In-Season Training For Baseball

The following is a post related to in-season training from Jason @ GreatDayForBaseball.com.

Hey Guys,I hope you are doing well and enjoying what’s left of the summer!  I just enjoyed my 11th Anniversary weekend with my wife changing diapers on our 2 month old and potty training our 3 year old… What can I say, I’m a hopeless romantic.

Anyway, I received a great question via email the other day and I wanted to share it with everyone instead of responding privately because I think it’s something that most coaches struggle with. The question was:How do you combine the anaerobic, aerobic and strength training In Season with the techniques-tactical? Well, let’s get the simple part of the answer out of the way first… we don’t do aerobic training in-season… or pre-season… or off-season… so we don’t have to worry about fitting a 30 minute jog of bike ride into our training/practice sessions.

anaerobic and strength training

We incorporate at least 5 minutes of high intensity anaerobic work into just about every practice session & weight room workout.  These are circuits or primarily body weight exercises (sometimes medicine balls) that can be done anywhere and all you need is a stop watch. Arrange your exercises as follows:

Explosive Power (Squat Jumps, Split Squat Jumps, Medicine Ball Slams, Sprints, etc)
Lower Body Strength/Endurance (Speed Squats, Alt. Lunges, Rotational Lunges, Med Ball Overhead Squats, etc.)
Conditioning Drill (Mountain Climbers, Jumping Jacks, Jump Rope, Ladder Drills, Cone Drills, etc.)
Upper Body Strength/Endurance (Push-Ups, Medicine Ball Throws, Pull-Ups, etc.)
Full Body Conditioning (Squat Thrusts, Burpees, Up Downs, etc.)

Each exercise combined with its rest period will take 1 minute.  5 exercises = 5 minutes and you’ve got a great anaerobic workout completed. The work:rest times will vary depending on the age & conditioning level of your ballplayers. Begin with the shorter work:longer rest and progress to longer work:shorter rest according to your guys abilities.

In-Season Strength Training for baseball players

One thing that I absolutely can not stand is when guys tell me that they are too busy with games & practices to get into the weight room.  That’s like saying you have to far to drive to fill your car with gas.  It just doesn’t work and something is going to break down! I’m not suggesting that baseball players need to spend a few hours in the weight room each day. 

In fact, the opposite is true.  I have my guys in & out of the weight room in 30-45 minutes with our warm-up & cool-down included. Our weight room time is focused entirely on 2 things: Recovery & Progression.

The first thing that our guys do is take care of their muscles with the foam roller & light stretching (10 minutes).  Once the muscles are cared for we warm them up with some movement drills geared toward either acceleration or agility (5-10 minutes).  Now that we are warmed up we get busy with a circuit of 3 exercises focused on strength & power (low reps, heavy weight) for lower body, upper body pushing, & upper body pulling (10 minutes).  Then we finish off with another light stretch for 5 minutes and kick them out of the weight room.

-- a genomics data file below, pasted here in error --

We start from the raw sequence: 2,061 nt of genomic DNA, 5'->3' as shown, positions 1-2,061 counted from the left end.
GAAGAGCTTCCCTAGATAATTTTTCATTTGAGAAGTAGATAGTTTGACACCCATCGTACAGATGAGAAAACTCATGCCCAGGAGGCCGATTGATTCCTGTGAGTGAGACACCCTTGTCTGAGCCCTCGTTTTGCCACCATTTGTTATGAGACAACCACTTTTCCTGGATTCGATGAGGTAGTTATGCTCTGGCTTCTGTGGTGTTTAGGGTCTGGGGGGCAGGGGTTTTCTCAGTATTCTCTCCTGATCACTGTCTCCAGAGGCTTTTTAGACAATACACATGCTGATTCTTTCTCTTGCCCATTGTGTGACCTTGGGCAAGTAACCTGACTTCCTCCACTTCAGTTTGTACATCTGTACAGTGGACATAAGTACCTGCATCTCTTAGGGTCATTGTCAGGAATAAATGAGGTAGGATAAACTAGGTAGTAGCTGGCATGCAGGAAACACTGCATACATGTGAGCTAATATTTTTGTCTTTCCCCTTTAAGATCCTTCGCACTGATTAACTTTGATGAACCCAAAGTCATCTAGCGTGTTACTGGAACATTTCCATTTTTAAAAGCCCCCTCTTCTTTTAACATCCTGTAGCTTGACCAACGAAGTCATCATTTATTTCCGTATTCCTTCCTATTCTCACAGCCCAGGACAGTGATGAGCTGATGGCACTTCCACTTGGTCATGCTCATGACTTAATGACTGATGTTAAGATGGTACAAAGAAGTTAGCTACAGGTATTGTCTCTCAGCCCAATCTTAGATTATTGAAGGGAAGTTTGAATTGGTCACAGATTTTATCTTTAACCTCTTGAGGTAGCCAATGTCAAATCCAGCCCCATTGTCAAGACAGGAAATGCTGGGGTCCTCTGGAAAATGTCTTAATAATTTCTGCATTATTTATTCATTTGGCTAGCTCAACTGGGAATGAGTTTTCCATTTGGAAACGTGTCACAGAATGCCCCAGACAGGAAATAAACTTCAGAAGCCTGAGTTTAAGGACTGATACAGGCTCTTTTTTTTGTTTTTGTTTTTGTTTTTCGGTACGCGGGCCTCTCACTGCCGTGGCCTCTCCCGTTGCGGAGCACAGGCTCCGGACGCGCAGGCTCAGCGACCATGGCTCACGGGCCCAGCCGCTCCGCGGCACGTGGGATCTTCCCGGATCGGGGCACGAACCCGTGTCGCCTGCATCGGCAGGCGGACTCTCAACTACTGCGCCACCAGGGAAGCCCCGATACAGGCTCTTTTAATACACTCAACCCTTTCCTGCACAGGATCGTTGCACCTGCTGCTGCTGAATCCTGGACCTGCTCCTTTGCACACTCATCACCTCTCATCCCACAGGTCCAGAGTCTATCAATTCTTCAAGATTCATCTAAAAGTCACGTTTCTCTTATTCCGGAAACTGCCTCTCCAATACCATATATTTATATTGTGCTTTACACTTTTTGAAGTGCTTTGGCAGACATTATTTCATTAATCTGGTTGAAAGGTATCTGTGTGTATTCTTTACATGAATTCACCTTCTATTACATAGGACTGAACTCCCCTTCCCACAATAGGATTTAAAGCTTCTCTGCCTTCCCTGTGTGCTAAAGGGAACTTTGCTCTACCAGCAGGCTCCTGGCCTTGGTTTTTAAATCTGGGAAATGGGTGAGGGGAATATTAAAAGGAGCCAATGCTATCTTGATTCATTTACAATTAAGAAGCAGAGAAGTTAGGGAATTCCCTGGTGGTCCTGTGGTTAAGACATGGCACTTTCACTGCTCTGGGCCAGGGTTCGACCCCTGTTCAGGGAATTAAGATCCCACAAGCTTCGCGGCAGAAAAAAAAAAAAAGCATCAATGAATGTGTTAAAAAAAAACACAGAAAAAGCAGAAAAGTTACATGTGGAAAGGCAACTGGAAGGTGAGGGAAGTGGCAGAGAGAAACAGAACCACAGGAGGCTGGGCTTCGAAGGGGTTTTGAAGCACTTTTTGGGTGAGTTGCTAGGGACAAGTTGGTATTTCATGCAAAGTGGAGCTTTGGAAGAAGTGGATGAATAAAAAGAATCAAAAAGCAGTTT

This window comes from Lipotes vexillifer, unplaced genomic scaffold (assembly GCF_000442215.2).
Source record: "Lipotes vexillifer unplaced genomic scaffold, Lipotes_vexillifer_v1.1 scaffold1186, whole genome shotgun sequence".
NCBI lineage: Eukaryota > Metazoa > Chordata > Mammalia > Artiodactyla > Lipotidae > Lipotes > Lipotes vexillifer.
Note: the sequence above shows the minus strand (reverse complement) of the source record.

The lifts that we do are all big compound movements where you will get the most bang for your buck.  Where else do you think you are going to generate all that power from…your baseball bat? We do a lot of lunging (forward, backward, lateral, walking, dumbbell, barbell, you get the idea.  With all of the variations it’s easy to keep the guys interested in the workouts.Our upper body pushing is really anything that you can think of other than shoulder presses.  We do shoulder presses off-season but not in-season.  We also favor dumbbells over barbells for pressing movements for a few reasons.  First, they allow your body to move more freely.  Second, they encourage right/left symmetry.  Third, they are a lot faster than having to load/unload/change weights on a barbell.Our upper body pull is always the opposite of our upper body press.  We look at the angle of the press and pull in that same path.  If you are going a flat press (bench press, push up) we will do a rowing type movement (DB row, seated cable row, inverted row).  If our press is an incline we will do more of a vertical pull (pulldown, chin up, pull up, etc.).

We also vary the grips on our upper body from pronated to supinated to neutral grip to change the shoulders involvement in the movements.I hope that helps give you some insight into what we do with our guys during the season.  To be perfectly honest, I just kinda brain dumped my info here and it all makes sense to me, but if you have any questions, comments, or snide remarks don’t hesitate to let me know in the comments section down below.

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